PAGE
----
• Antioxidant: Study of a methanolic extract of the CA peel showed good antioxdant activity.
• Behavioral Effects: The orange essential oil has been attributed sedative and relaxing properties. In the study in rats, the decrease in level of emotionality in animals suggest a possible central action, in agreement with its phytochemical oil yield of limonene and myrcene components with known CNS depressant activity. (5)
• Safety and Efficacy As Weight Loss Supplement: A study on the safety and efficacy of the herbal remedy citrus aurantium for weight loss concludes that there was no evidence it is effective for weight loss.
Effects: A study investigating the cardiovascular effects of CA ingestion, in an herbal blend, on mildly overweight individuals showed that acute ingestion did not lead to increased cardiovascular stress and that fat oxidation increased in certain populations.
• Chemopreventive / Isolimonic Acid / Ichanexic Acid: A study isolated two bioactive compounds - isolimonic acid and a novel compound, ichanexic acid. Both showed varying degrees of inhibitory activity against cancer cells in vitro. Neither showed any apparent cytostatic effects on non-cancerous COS-1 fibroblast cells. Results suggest a potential role for lead structures for the development of cancer chemopreventive and therapeutic agents.
• Anthelmintic: Study evaluated the anthelmintic activity of fresh juice of Citrus aurantium against Indian earthworm Pheretima posthuma. All dilutions showed dose-dependent anthelmintic activity. (9)
• Flavonoids / Apoptosis in Human Gastric Cancer Cells: Study evaluated the anticancer effects of flavonoids isolated from C. aurantium against human gastric cancer AGS cells. The flavonoids induced G2/M phase arrest through modulation of cell cycle related proteins and apoptosis through activation caspase. Results suggest a potential agent for chemoprevention of gastric cancer. (11)
• Synephrine / Other Ingredients Concerns: Study reports on concerns regarding C. aurantium ingredients in dietary supplements. C. aurantium is marketed as a safe alternative to ephedra in herbal weight loss products. C. aurantium also contains synephrine (oxedrine), structurally similar to epinephrine, which may increase blood pressure. It also contains 6',7'-dihydroxybergamottin and bergapten, inhibitors of cytochrome P450-3A, that can increase serum levels of many drugs. (13)
• Essential Oils: Leaf oil of C. aurantium yielded 14 components, the major ones linalool 39%, linalyl acetate 39%, and alpha-terpineol 7%. Peel oil yielded 20 compounds, the major ones being limonene 91%, beta-myrcene 3% and linalool 1%. (14)
• Safety of Citrus aurantium and p-Synephrine: While the potential inherent dangers associated with use of products containing C. aurantium extracts are frequently touted, millions of people consume various juice and food products from Citrus species containing p-synephrine. This review summarizes information on safety of C. aurantium, and that based on current knowledge, the use of bitter orange extract and p-synephrine appears to be exceedingly safe. (15)
• Antispasmodic / Flower Extract: Study investigated the effect of an aqueous extract of flowers on uterine contraction in Wistar rats. Study showed cumulative concentrations of the extract dose-dependently decreased KCl, oxytocin and barium chloride induced uterine contractions. The extract induced antispasmodic effect mainly via calcium influx blockade. Results suggest a potential use of the flowers in the treatment of dysmenorrhea and other uterine spasmodic disorders. (16)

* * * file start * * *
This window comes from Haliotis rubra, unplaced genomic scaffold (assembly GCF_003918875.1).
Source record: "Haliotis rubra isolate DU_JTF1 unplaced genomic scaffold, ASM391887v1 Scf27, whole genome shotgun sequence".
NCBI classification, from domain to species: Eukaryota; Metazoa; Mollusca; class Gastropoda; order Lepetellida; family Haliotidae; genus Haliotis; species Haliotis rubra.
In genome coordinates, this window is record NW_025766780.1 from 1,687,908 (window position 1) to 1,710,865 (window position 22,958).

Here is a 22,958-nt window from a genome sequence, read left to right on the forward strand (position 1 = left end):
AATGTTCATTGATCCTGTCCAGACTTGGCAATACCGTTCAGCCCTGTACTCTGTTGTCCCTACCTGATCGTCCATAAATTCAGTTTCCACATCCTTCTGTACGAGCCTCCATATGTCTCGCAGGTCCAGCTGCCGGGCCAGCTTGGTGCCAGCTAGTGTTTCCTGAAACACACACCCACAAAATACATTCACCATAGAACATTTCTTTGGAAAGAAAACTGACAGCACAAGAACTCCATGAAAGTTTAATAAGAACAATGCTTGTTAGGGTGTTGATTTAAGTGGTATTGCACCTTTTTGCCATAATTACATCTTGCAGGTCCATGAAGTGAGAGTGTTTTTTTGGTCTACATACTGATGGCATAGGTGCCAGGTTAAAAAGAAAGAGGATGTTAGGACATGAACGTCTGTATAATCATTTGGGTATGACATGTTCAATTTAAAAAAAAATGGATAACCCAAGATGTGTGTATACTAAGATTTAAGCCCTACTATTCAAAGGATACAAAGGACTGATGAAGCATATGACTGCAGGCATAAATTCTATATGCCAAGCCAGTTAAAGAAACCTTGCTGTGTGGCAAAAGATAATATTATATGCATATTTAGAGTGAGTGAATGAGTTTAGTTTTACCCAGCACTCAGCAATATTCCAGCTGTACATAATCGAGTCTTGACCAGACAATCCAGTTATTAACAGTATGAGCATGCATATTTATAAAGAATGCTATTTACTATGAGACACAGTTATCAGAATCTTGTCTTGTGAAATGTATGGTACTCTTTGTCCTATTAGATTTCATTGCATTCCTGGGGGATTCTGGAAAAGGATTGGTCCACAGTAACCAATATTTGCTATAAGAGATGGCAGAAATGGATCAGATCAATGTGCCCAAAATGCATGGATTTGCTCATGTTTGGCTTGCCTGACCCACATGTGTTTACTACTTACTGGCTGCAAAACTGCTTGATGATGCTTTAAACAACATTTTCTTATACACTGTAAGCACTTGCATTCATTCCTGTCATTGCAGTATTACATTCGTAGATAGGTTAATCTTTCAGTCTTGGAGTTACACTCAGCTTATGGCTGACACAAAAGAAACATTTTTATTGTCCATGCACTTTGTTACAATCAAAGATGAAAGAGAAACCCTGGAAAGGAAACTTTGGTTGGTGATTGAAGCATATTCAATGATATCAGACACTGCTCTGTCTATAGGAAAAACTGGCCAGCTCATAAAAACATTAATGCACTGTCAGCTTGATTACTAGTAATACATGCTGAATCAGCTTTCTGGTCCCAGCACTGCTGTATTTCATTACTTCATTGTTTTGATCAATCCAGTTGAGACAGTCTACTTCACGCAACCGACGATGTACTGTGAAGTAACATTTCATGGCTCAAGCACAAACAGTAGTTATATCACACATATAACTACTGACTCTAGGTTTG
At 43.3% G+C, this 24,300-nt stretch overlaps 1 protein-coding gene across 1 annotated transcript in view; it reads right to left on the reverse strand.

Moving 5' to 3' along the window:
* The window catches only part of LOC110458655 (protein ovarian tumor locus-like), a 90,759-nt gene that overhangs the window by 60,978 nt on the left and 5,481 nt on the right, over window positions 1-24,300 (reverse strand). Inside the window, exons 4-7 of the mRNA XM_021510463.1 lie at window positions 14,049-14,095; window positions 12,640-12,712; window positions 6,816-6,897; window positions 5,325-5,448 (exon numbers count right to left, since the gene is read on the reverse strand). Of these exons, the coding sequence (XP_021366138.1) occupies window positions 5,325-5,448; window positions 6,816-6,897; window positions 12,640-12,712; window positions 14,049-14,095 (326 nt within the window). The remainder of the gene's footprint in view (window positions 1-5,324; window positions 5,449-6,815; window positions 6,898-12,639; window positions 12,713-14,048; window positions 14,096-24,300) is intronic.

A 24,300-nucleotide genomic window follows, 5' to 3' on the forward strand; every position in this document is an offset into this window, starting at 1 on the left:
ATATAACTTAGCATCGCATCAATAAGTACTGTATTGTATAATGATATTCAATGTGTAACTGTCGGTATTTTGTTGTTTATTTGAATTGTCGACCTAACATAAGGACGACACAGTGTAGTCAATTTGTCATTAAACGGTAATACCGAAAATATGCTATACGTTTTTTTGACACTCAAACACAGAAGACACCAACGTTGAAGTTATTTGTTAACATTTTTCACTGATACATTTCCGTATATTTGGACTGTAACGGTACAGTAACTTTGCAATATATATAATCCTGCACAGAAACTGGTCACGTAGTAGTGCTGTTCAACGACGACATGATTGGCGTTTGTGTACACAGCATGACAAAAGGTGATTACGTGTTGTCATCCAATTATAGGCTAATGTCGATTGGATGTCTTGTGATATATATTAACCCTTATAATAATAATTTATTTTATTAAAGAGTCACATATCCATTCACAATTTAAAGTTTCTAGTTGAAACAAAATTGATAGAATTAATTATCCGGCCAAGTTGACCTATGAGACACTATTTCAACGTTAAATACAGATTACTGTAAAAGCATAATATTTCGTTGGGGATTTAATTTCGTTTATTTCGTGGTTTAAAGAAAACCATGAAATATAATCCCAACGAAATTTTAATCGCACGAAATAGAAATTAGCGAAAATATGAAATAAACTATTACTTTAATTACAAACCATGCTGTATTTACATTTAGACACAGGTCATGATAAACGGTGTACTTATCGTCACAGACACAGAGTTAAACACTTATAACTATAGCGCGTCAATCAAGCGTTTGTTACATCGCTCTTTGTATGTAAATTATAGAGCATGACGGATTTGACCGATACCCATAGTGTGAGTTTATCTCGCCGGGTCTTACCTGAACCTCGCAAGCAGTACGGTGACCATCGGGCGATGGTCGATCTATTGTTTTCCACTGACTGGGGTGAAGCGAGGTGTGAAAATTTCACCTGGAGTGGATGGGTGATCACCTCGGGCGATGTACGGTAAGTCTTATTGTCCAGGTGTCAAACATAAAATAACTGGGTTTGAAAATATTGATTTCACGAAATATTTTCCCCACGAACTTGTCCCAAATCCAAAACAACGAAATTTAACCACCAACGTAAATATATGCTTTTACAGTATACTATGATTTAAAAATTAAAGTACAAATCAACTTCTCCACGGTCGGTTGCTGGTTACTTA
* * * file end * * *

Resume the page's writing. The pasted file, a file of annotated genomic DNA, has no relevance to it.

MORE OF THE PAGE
• Cytotoxicity / Human Colorectal Cancer Cell Line / Essential Oil: Study investigated the cytotoxic effect of essential oils of Citrus aurantium L. subspamara peels on a colorectal cancer cell line (Lim1863). Results showed limonene and myrcene to be the main components. The essential oil decreased the viability of Lim cell by over 80%. Results suggest a good potential for antitumor effects. (17)
• 60-day Double-blind Placebo-Controlled Safety Study: Study assessed the safety of bitter orange extract (approximately 49 mg p-synephrine) alone and in combination with naringin and hesperidine in a DB PC protocol. There were no significant changes in systolic or diastolic blood pressures, blood chemistries or cells counts in control or p-synephrine group. On measured parameters, the bitter orange extract and p-synephrine showed no adverse effects at a dose up to 98mg daily for 60 days. (18)
• Antimicrobial / Citrus Rind Oil: Study evaluated essential oil of C. aurantium for antimicrobial activity against various bacteria and fungi. The essential showed significant antimicrobial activity, but the test microorganisms showed different sensitivities, with significant activity against Pseudomonas aeruginosa and Salmonella paratyphi. (19)
• Anticonvulsant / Flowers: Study evaluated the effect of a hydroalcoholic extract of Citrus flowers on PTZ and maximal electroshock-induced seizures models in mice. Results showed an anticonvulsant effect in PTZ and MES induced seizure models. Effect was attributed to ingredients or synergistic effects of its constituents. (20)
• Auricular Acupressure Increase Absorption of Flavanones: Auricular acupressure at specific acupoints can significantly improve the absorption of naringenin and hesperetin.
• Protoalkaloid p-synephrine: Review summarizes published and unpublished studies on C. aurantium and its primary protoalkaloids p-synephrine. p-synephrine alone or in combination with other herbals did not produce adverse events in heart rate, changes in EKG,BP, serum chemistry and urinalysis; it showed increase resting metabolic rate and energy expenditure, and modest increases in weight loss. (22)
• Anxiolytic-like Activity / Essential Oil: Study evaluated the biologic activity underlying the anxiolytic and antidepressant effects of C. aurantium essential oil. Results showed the anxiolytic activity to be mediated by the serotonergic system (5-HT1A receptors). (23)